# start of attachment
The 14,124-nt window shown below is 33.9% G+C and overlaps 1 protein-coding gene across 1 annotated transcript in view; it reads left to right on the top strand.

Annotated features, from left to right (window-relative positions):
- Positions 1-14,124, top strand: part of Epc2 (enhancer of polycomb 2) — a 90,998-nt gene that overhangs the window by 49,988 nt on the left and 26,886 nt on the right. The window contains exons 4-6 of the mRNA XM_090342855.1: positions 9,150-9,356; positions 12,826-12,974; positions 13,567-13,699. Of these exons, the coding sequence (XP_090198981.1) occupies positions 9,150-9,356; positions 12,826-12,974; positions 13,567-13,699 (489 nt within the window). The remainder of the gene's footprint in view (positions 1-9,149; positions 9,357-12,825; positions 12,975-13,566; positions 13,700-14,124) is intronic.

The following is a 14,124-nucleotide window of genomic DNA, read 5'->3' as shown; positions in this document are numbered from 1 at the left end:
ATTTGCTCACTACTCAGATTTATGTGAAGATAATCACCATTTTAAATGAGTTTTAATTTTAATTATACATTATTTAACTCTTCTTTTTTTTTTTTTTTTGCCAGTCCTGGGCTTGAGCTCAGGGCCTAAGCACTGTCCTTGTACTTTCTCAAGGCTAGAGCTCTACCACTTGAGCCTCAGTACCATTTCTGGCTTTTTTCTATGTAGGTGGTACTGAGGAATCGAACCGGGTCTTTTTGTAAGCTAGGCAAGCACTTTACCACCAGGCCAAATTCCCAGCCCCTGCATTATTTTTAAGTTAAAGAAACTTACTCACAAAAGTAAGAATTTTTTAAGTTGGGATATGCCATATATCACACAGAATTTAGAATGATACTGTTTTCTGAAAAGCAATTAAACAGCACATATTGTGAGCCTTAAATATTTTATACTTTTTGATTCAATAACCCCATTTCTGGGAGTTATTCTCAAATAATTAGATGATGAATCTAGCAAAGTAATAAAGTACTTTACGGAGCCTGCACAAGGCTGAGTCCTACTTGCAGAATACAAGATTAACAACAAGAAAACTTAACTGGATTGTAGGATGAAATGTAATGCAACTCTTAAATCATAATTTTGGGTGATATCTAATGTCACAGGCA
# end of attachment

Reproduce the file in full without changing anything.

The 14,124-nt window shown below is 33.9% G+C and overlaps 1 protein-coding gene across 1 annotated transcript in view; it reads left to right on the top strand.

Annotated features, from left to right (window-relative positions):
- Positions 1-14,124, top strand: part of Epc2 (enhancer of polycomb 2) — a 90,998-nt gene that overhangs the window by 49,988 nt on the left and 26,886 nt on the right. The window contains exons 4-6 of the mRNA XM_090342855.1: positions 9,150-9,356; positions 12,826-12,974; positions 13,567-13,699. Of these exons, the coding sequence (XP_090198981.1) occupies positions 9,150-9,356; positions 12,826-12,974; positions 13,567-13,699 (489 nt within the window). The remainder of the gene's footprint in view (positions 1-9,149; positions 9,357-12,825; positions 12,975-13,566; positions 13,700-14,124) is intronic.

The following is a 14,124-nucleotide window of genomic DNA, read 5'->3' as shown; positions in this document are numbered from 1 at the left end:
ATTTGCTCACTACTCAGATTTATGTGAAGATAATCACCATTTTAAATGAGTTTTAATTTTAATTATACATTATTTAACTCTTCTTTTTTTTTTTTTTTTGCCAGTCCTGGGCTTGAGCTCAGGGCCTAAGCACTGTCCTTGTACTTTCTCAAGGCTAGAGCTCTACCACTTGAGCCTCAGTACCATTTCTGGCTTTTTTCTATGTAGGTGGTACTGAGGAATCGAACCGGGTCTTTTTGTAAGCTAGGCAAGCACTTTACCACCAGGCCAAATTCCCAGCCCCTGCATTATTTTTAAGTTAAAGAAACTTACTCACAAAAGTAAGAATTTTTTAAGTTGGGATATGCCATATATCACACAGAATTTAGAATGATACTGTTTTCTGAAAAGCAATTAAACAGCACATATTGTGAGCCTTAAATATTTTATACTTTTTGATTCAATAACCCCATTTCTGGGAGTTATTCTCAAATAATTAGATGATGAATCTAGCAAAGTAATAAAGTACTTTACGGAGCCTGCACAAGGCTGAGTCCTACTTGCAGAATACAAGATTAACAACAAGAAAACTTAACTGGATTGTAGGATGAAATGTAATGCAACTCTTAAATCATAATTTTGGGTGATATCTAATGTCACAGGCA